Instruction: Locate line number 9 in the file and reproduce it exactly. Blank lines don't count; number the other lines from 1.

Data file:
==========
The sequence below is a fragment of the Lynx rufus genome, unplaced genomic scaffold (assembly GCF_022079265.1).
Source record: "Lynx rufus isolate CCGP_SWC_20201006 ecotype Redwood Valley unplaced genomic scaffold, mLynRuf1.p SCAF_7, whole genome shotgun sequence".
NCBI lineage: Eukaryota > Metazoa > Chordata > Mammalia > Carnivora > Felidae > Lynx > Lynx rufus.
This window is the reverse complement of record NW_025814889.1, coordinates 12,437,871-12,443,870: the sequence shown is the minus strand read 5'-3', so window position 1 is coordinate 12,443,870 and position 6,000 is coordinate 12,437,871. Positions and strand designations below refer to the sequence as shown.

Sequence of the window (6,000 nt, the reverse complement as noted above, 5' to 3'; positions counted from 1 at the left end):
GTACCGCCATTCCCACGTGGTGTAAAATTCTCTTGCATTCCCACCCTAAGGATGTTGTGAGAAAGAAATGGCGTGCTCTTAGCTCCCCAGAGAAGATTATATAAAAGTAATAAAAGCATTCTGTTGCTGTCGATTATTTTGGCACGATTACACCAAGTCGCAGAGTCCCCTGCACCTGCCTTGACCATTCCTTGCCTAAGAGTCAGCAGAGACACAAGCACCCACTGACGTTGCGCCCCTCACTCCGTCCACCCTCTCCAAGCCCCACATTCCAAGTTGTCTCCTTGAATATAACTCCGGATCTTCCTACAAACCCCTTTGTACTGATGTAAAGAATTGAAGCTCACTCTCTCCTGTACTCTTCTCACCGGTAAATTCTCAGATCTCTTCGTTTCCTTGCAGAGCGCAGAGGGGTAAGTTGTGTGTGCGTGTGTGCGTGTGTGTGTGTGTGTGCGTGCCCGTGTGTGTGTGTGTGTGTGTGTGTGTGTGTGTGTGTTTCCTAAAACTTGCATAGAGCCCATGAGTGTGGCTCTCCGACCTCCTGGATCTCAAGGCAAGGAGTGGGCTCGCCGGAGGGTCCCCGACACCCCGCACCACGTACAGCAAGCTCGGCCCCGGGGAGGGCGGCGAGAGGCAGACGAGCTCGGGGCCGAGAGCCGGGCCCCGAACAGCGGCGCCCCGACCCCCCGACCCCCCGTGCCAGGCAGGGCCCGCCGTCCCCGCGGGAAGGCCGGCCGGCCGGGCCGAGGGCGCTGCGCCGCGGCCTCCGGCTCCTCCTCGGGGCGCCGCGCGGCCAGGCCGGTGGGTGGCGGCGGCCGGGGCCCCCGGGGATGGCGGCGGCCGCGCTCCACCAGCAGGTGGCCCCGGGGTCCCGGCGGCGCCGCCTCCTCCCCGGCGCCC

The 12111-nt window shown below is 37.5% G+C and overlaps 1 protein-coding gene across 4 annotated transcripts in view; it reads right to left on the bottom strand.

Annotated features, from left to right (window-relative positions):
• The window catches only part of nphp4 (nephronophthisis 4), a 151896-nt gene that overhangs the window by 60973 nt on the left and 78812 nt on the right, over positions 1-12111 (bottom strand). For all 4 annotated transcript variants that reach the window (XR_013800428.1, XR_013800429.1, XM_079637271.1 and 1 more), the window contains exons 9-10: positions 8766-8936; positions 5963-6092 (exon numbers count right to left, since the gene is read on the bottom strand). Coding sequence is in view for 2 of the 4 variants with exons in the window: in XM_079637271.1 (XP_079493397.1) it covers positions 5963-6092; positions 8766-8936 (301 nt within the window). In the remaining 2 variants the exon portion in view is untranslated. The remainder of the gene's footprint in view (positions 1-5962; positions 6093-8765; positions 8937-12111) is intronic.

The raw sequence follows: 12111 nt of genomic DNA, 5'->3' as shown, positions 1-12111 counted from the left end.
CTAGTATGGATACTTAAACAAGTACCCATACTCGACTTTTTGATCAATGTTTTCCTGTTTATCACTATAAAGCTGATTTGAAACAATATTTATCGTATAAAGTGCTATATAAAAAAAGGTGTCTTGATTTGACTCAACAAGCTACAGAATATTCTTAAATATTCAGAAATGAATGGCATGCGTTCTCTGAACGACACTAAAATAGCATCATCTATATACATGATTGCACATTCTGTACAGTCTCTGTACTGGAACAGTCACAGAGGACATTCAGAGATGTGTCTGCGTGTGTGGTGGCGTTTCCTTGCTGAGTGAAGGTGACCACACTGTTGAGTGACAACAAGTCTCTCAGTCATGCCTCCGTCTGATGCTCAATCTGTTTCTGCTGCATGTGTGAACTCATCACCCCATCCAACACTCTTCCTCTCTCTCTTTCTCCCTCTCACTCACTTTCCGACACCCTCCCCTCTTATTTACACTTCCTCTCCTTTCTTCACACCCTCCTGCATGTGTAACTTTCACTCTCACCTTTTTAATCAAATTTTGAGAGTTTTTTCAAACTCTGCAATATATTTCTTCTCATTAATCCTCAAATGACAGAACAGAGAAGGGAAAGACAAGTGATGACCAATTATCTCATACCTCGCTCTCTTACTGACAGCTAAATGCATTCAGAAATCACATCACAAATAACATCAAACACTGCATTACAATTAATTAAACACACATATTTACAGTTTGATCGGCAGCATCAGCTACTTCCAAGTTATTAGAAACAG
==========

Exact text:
• The window catches only part of nphp4 (nephronophthisis 4), a 151896-nt gene that overhangs the window by 60973 nt on the left and 78812 nt on the right, over positions 1-12111 (bottom strand). For all 4 annotated transcript variants that reach the window (XR_013800428.1, XR_013800429.1, XM_079637271.1 and 1 more), the window contains exons 9-10: positions 8766-8936; positions 5963-6092 (exon numbers count right to left, since the gene is read on the bottom strand). Coding sequence is in view for 2 of the 4 variants with exons in the window: in XM_079637271.1 (XP_079493397.1) it covers positions 5963-6092; positions 8766-8936 (301 nt within the window). In the remaining 2 variants the exon portion in view is untranslated. The remainder of the gene's footprint in view (positions 1-5962; positions 6093-8765; positions 8937-12111) is intronic.